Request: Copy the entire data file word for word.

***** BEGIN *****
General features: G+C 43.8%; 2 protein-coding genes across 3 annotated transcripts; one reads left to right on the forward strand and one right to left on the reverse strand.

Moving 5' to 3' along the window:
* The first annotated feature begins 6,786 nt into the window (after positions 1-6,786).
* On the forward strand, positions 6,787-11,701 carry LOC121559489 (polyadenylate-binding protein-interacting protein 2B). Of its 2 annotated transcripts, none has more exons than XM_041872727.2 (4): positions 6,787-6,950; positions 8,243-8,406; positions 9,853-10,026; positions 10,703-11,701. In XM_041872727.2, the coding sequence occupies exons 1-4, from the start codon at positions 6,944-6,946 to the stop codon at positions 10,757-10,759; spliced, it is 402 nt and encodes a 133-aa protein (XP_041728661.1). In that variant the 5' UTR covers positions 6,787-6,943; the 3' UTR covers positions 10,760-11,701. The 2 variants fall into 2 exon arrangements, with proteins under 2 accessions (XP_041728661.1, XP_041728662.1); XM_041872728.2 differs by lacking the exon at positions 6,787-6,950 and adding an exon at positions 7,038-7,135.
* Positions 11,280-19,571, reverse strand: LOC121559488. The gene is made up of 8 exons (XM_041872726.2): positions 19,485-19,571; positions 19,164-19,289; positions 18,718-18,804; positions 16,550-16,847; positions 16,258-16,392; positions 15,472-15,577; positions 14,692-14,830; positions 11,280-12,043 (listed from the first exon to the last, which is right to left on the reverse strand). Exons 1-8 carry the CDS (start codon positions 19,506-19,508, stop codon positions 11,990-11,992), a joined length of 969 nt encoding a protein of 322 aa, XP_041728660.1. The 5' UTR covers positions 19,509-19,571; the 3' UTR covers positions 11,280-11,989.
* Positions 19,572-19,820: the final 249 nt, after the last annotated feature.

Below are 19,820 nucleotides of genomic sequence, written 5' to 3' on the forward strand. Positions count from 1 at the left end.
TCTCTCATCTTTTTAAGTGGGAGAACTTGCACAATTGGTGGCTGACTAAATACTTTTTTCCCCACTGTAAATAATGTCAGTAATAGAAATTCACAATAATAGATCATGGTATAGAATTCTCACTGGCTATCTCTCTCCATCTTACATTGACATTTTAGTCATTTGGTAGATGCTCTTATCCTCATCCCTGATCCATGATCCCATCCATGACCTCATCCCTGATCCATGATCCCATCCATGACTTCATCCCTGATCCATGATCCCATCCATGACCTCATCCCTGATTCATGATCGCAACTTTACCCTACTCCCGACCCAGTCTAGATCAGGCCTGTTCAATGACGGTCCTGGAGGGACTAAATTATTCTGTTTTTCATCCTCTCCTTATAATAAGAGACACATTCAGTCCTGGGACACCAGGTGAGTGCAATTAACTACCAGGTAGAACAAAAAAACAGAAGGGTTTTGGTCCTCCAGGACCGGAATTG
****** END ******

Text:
General features: G+C 43.8%; 2 protein-coding genes across 3 annotated transcripts; one reads left to right on the forward strand and one right to left on the reverse strand.

Moving 5' to 3' along the window:
* The first annotated feature begins 6,786 nt into the window (after positions 1-6,786).
* On the forward strand, positions 6,787-11,701 carry LOC121559489 (polyadenylate-binding protein-interacting protein 2B). Of its 2 annotated transcripts, none has more exons than XM_041872727.2 (4): positions 6,787-6,950; positions 8,243-8,406; positions 9,853-10,026; positions 10,703-11,701. In XM_041872727.2, the coding sequence occupies exons 1-4, from the start codon at positions 6,944-6,946 to the stop codon at positions 10,757-10,759; spliced, it is 402 nt and encodes a 133-aa protein (XP_041728661.1). In that variant the 5' UTR covers positions 6,787-6,943; the 3' UTR covers positions 10,760-11,701. The 2 variants fall into 2 exon arrangements, with proteins under 2 accessions (XP_041728661.1, XP_041728662.1); XM_041872728.2 differs by lacking the exon at positions 6,787-6,950 and adding an exon at positions 7,038-7,135.
* Positions 11,280-19,571, reverse strand: LOC121559488. The gene is made up of 8 exons (XM_041872726.2): positions 19,485-19,571; positions 19,164-19,289; positions 18,718-18,804; positions 16,550-16,847; positions 16,258-16,392; positions 15,472-15,577; positions 14,692-14,830; positions 11,280-12,043 (listed from the first exon to the last, which is right to left on the reverse strand). Exons 1-8 carry the CDS (start codon positions 19,506-19,508, stop codon positions 11,990-11,992), a joined length of 969 nt encoding a protein of 322 aa, XP_041728660.1. The 5' UTR covers positions 19,509-19,571; the 3' UTR covers positions 11,280-11,989.
* Positions 19,572-19,820: the final 249 nt, after the last annotated feature.

Below are 19,820 nucleotides of genomic sequence, written 5' to 3' on the forward strand. Positions count from 1 at the left end.
TCTCTCATCTTTTTAAGTGGGAGAACTTGCACAATTGGTGGCTGACTAAATACTTTTTTCCCCACTGTAAATAATGTCAGTAATAGAAATTCACAATAATAGATCATGGTATAGAATTCTCACTGGCTATCTCTCTCCATCTTACATTGACATTTTAGTCATTTGGTAGATGCTCTTATCCTCATCCCTGATCCATGATCCCATCCATGACCTCATCCCTGATCCATGATCCCATCCATGACTTCATCCCTGATCCATGATCCCATCCATGACCTCATCCCTGATTCATGATCGCAACTTTACCCTACTCCCGACCCAGTCTAGATCAGGCCTGTTCAATGACGGTCCTGGAGGGACTAAATTATTCTGTTTTTCATCCTCTCCTTATAATAAGAGACACATTCAGTCCTGGGACACCAGGTGAGTGCAATTAACTACCAGGTAGAACAAAAAAACAGAAGGGTTTTGGTCCTCCAGGACCGGAATTG